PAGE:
Clearing the final hurdle – automating embargo setting

One of the biggest issues facing the Open Access Team has been keeping up with the constant stream of accepted manuscripts that need to be processed. In many cases we receive notification of an accepted manuscript well before formal publication. This has presented a significant challenge over the last five years because although we know there is a publication forthcoming (or at least we trust that there this), we have no idea as to when an article may actually be published.

This means that we have many thousands of publication records in Apollo which have ‘placeholder’ embargoes because we simply did not know the publication date at the point of archiving and therefore could not set an accurate embargo. After archiving, many of the records in Apollo may have been supplemented with a publication date thanks to metadata supplied via Symplectic Elements, but we still need to set an accurate embargo.

In other cases we might be waiting for an article to be published gold open access so that we can update Apollo with the published version of record.

While we are now very adept at archiving manuscripts in Apollo (thanks in large part to Fast Track and Orpheus) it remains a challenge to properly and accurately update Apollo records with either correct embargoes for accepted manuscripts, or the open access version of record. It is a futile task to be constantly checking whether a manuscript has been published. While the Open Access Team keeps a list of every publication that requires updating, this is a thankless job that should be highly automatable.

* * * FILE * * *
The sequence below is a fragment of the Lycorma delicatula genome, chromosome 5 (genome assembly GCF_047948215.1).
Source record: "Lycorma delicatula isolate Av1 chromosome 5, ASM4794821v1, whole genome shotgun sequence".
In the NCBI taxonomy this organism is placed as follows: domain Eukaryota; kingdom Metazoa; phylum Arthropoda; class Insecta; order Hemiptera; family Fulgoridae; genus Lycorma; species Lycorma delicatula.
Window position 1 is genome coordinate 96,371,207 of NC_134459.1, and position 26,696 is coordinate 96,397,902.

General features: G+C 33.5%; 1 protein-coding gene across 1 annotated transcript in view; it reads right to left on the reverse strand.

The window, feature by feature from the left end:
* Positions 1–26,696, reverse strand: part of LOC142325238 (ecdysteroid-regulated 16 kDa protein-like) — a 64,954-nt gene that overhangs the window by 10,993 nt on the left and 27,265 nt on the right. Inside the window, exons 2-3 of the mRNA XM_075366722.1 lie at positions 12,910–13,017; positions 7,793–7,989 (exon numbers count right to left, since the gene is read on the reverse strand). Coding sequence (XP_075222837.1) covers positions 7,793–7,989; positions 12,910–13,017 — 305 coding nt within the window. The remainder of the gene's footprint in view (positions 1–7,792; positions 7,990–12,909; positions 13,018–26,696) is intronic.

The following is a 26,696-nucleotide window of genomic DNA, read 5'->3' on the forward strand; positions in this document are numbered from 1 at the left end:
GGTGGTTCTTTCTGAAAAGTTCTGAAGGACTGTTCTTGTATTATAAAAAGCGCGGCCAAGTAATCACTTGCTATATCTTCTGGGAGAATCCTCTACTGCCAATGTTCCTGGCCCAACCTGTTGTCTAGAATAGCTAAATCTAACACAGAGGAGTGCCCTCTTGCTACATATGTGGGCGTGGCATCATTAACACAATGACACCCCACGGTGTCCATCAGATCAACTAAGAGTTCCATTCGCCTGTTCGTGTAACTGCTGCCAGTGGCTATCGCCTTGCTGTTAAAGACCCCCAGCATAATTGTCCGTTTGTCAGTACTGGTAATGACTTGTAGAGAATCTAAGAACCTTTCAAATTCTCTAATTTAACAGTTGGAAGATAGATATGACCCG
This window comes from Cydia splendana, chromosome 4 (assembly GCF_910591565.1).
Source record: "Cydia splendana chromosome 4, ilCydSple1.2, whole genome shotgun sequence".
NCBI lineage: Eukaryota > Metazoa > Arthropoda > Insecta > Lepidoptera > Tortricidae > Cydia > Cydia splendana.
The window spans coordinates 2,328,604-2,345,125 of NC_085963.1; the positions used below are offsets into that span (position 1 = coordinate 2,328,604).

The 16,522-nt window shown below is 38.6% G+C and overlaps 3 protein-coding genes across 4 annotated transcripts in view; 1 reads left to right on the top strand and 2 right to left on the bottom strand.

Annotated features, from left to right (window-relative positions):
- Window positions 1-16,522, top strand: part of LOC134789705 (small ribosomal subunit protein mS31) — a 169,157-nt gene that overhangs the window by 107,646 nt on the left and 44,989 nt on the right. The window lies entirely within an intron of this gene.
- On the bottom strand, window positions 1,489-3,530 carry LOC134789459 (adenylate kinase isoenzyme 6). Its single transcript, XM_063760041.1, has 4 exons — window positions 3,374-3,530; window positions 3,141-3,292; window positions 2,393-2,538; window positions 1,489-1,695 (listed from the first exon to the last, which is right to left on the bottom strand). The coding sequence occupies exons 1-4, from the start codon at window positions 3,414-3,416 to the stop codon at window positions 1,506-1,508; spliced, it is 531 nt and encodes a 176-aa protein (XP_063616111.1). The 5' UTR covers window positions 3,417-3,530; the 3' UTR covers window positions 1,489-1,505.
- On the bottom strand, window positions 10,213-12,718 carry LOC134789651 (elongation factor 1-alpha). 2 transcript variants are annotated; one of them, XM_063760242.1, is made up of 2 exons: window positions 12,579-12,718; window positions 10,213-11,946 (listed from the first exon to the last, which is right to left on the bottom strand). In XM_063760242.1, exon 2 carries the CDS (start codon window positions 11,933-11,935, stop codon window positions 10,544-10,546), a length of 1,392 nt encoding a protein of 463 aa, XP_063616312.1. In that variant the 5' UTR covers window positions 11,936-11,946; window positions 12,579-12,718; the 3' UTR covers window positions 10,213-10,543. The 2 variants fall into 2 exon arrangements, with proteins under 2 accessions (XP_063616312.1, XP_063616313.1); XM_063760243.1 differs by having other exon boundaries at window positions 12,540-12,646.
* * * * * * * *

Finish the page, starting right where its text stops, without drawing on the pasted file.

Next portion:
To that end, we have recently leveraged Orpheus to do at lot of the heavy lifting for us. By interrogating every journal article in Apollo and comparing its metadata against Orpheus we can now quickly determine which items can be updated and take the necessary next steps, changing embargoes where appropriate or identifying opportunities to archive the published version of record.

To do this we created a DSpace curation task to check every “Article” type in Apollo that had at least one file that was currently under embargo. We then compared the publication metadata against the information held in Orpheus to determine what steps needed to be taken. In total we found 9,164 items in need of some attention. The results are displayed below in a Tableau Public visual and summarised in Table 1.

Of these items, 3,864 had a published open access version archived alongside the embargoed manuscript, so we skipped any further updating of these records. This is actually a very good sign, and indicates that the Open Access Team has been going back to records and supplementing them with the open access version of record.

Amongst the remaining items, 2,794 were successfully matched against Orpheus and had their embargoes verified: 1,862 records were updated with shorter embargoes and 412 had longer embargoes applied, leaving 520 items which were unchanged because they already had the correct embargo period.

The final 2,506 items were primarily composed of records with no publication date (1,132 items), publications that could potentially be supplemented by the open access version of record (537 items) or had no embargo information in Orpheus (434 items).

Table 1. Summary of outcomes after comparing Apollo records against Orpheus.

Date archived in Apollo2014201520162017201820192020Total
The item has an open VoR version710512001019130022673864
Accepted version – embargo updated21457613223051342794
No publication date available10159327142171132
Orpheus VoR embargo: 014511854517537
No AAM embargo information available3664393326425434
Other outcome837114472316212403
Total1915415841358152541224029164

We plan to run this curation task on a regular basis and periodically check the outcomes. Any items that continually fail to update will be processed manually by the Open Access Team, but our intention and desire is to move away from manual processing wherever possible.

Published 3 April 2020

Written by Dr Arthur Smith

Image showing that this blog post is under CC-BY licence.

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